Skip to 0 minutes and 7 seconds (UP-TEMPO MUSIC)
Skip to 0 minutes and 10 seconds DUNCAN: The central thing for me is we need to stop talking about caring for with people with disabilities and start talking about how we’re going to empower them to reach their full potentials.
Skip to 0 minutes and 18 seconds ANTONI: Well, in Indonesia, we don’t have care services. We are looked after by our families. I have a good job, and, of course, I can pay somebody to care for them. But that’s something that I will never do. And also my dad keeps telling me, “As long as I’m still alive, as long as I’m still strong, “I will be with you all your life.” Finally, I have also a very…a lovely wife, who understands me very much and she learns a lot from my dad how to look after me, and then… Yeah, I will never, ever replace my family.
Skip to 0 minutes and 55 seconds STEVE: People wouldn’t say, “Oh, I’m so sorry! “You should have someone here to help you.” Like, they wouldn’t say that to… ..if they see someone like yourself. But if they see someone maybe with a disability or someone generally in a wheelchair, they’ll come up to them and they will say, “You should be with someone. “I mean, where’s your carer?” They think, like, just because someone’s in a wheelchair, they need a lot of supervision. They can’t be by themselves.
Skip to 1 minute and 35 seconds VIVIENNE: When I came to live with my daughter - because we all decided it was becoming too difficult for me to live alone - my daughter had to become used to me taking off around the area alone on public transport the same as I was accustomed to do in Sydney. I saw red when my son-in-law told me he would ask a disability organisation for advice on the modifications for my new home. I told him I was quite capable of informing workers what modifications would be necessary for my daughter’s and my needs.
Skip to 2 minutes and 11 seconds JORDANNA: The word ‘care’ or ‘carer’ feels like the person is going to do everything for me. And there is no way I need a carer. I’m very independent. I always have been. I have a great job. I finished university. I’m engaged. I’m a mother. I even bought my own home. And if I need help, I will ask for it. And that’s it.
Skip to 2 minutes and 43 seconds DUNCAN: I’ve had safety briefings with all the different airlines in the past, where they’ve sat me down and been like, “OK, if there’s an emergency, you’re the last off the plane.” Because, basically, I’m going to get in people’s way. Like, I think that’s their justification. Recently, somebody actually handed me the life jacket. It was a very simple thing to do. It was a real difference, because they also came up, when they were going through the briefing, they gave me basic instructions of where everything was. “You’ve got eight seats to count. “And then you’re at the exit. It’s on your left.” They didn’t ask me how much I could see or whether I was partially blind, totally blind or whatever.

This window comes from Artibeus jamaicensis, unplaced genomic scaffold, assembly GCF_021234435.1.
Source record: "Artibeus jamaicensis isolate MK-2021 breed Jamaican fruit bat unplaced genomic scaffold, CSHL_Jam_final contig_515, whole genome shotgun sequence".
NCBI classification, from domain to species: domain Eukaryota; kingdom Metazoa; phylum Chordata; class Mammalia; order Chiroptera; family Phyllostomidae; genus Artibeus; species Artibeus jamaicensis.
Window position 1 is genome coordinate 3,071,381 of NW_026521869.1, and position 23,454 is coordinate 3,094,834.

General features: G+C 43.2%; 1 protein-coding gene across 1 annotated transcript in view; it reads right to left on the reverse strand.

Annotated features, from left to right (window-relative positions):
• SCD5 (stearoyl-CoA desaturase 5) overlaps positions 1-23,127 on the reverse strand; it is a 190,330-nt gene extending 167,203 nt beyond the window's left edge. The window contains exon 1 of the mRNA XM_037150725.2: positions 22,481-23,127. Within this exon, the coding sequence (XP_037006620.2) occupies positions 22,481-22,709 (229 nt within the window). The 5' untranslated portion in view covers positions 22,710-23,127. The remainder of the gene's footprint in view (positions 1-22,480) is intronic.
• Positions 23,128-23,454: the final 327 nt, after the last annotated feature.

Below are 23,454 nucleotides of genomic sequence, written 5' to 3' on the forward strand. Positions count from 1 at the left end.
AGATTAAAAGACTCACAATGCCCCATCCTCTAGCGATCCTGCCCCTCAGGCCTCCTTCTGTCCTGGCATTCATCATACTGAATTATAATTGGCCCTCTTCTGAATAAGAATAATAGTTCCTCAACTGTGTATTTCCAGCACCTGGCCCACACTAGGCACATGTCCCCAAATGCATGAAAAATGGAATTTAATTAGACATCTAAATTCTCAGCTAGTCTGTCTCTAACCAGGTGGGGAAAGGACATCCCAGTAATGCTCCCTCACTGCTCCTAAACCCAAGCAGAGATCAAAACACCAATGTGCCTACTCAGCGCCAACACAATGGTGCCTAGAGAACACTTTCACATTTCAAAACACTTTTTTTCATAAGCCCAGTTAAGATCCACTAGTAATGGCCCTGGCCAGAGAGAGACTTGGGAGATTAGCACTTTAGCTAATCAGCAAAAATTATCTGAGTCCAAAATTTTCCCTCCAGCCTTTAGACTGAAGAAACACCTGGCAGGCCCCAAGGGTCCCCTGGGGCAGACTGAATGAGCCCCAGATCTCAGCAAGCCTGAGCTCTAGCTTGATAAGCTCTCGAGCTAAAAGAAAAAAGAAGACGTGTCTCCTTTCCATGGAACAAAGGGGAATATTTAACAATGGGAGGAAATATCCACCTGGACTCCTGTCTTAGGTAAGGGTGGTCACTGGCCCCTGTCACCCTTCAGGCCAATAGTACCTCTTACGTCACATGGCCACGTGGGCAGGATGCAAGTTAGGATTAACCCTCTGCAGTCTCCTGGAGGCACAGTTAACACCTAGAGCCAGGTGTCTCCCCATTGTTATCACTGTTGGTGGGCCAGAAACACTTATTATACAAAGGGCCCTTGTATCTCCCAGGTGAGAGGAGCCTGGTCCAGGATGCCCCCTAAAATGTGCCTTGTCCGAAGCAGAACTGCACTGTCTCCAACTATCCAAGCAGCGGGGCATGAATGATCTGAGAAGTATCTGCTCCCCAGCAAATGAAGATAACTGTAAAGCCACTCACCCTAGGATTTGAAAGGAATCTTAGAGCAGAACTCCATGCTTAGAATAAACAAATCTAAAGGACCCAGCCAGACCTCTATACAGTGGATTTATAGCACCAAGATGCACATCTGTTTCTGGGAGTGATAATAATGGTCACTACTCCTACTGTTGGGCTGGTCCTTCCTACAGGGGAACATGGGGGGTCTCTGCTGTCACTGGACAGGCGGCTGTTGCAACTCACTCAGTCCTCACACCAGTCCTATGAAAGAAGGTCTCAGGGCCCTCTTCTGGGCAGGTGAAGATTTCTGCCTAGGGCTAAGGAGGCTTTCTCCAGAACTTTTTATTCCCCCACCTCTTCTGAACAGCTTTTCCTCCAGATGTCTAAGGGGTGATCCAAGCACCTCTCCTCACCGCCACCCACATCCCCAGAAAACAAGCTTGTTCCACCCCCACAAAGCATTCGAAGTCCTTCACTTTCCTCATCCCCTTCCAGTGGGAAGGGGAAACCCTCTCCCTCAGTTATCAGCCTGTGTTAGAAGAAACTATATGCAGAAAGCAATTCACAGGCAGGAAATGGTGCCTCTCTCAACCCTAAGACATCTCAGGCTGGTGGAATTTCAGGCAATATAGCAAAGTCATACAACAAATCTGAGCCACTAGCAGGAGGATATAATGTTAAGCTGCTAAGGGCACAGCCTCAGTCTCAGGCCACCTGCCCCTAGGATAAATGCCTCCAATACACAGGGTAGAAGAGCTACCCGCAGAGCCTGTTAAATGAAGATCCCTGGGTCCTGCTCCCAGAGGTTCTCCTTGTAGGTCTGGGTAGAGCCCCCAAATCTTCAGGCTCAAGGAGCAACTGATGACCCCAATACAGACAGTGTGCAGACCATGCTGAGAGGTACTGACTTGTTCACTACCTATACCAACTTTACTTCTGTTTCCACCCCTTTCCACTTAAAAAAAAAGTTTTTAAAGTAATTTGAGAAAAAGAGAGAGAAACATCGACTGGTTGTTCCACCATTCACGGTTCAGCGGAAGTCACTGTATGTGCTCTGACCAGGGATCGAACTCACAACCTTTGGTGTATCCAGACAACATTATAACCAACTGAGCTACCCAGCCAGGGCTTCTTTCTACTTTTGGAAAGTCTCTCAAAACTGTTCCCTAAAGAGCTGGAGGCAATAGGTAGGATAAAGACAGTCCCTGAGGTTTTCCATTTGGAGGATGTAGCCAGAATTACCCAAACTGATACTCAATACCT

Skip to 3 minutes and 14 seconds And, for me, I think that’s a much more empowering thing than just being told, “Yeah, if we go down, you’re the last off the plane.” It’s like, “Yeah, your life is worth less than everyone else’s” is the way I’ve felt when I’ve been told that in the past. I suppose that’s just the way it is sometimes.
Just like last week when we unpacked what we meant by the word “access”, this week we’ll be exploring the concepts of “care” and “support” and the different meanings that these words — and their associated actions — can have in the lives of disabled people.
Clearly, the terms “care” and “support” are not neutral and may have different meanings for different people. In the above video, our guest presenters provide their thoughts on the word care. It is clear that for most of them, “care” has very negative connotations or meanings. For example, Duncan, Steve and Jordanna all imply how “caring” for people with disabilities is disempowering and patronising. Duncan, Vivienne and Jordanna do, however, give examples of how support can be empowering.
All of their examples involve people with disabilities having access to opportunities — such as opportunities to explore their environments and express themselves in the ways they choose. As we discussed last week, the approaches taken to caring and supporting can significantly impact how disabled people feel, as well as their ability to access different opportunities in life.
Antoni expresses a different perspective from the others in the video. For him and his family, it is important that care has come from the family. Indeed, this seems a source of pride to Antoni and his family. While, as Antoni explains, this is typical of an approach to disabled people in Indonesia, it also illustrates how understandings of care and support are contextual and how these ideas may change over time, from place to place, and even over the course of someone’s life.
We provide a link to an audio description version of this video in the See Also section below.
- What do the terms care and support mean to you?
- Do the words care and support have particular meanings relating to disability in your local context?
- What role does the family play in providing care or support for people with disabilities within your culture or context?
In the next step, we’ll hear what Mel had to say about the terms care and support.
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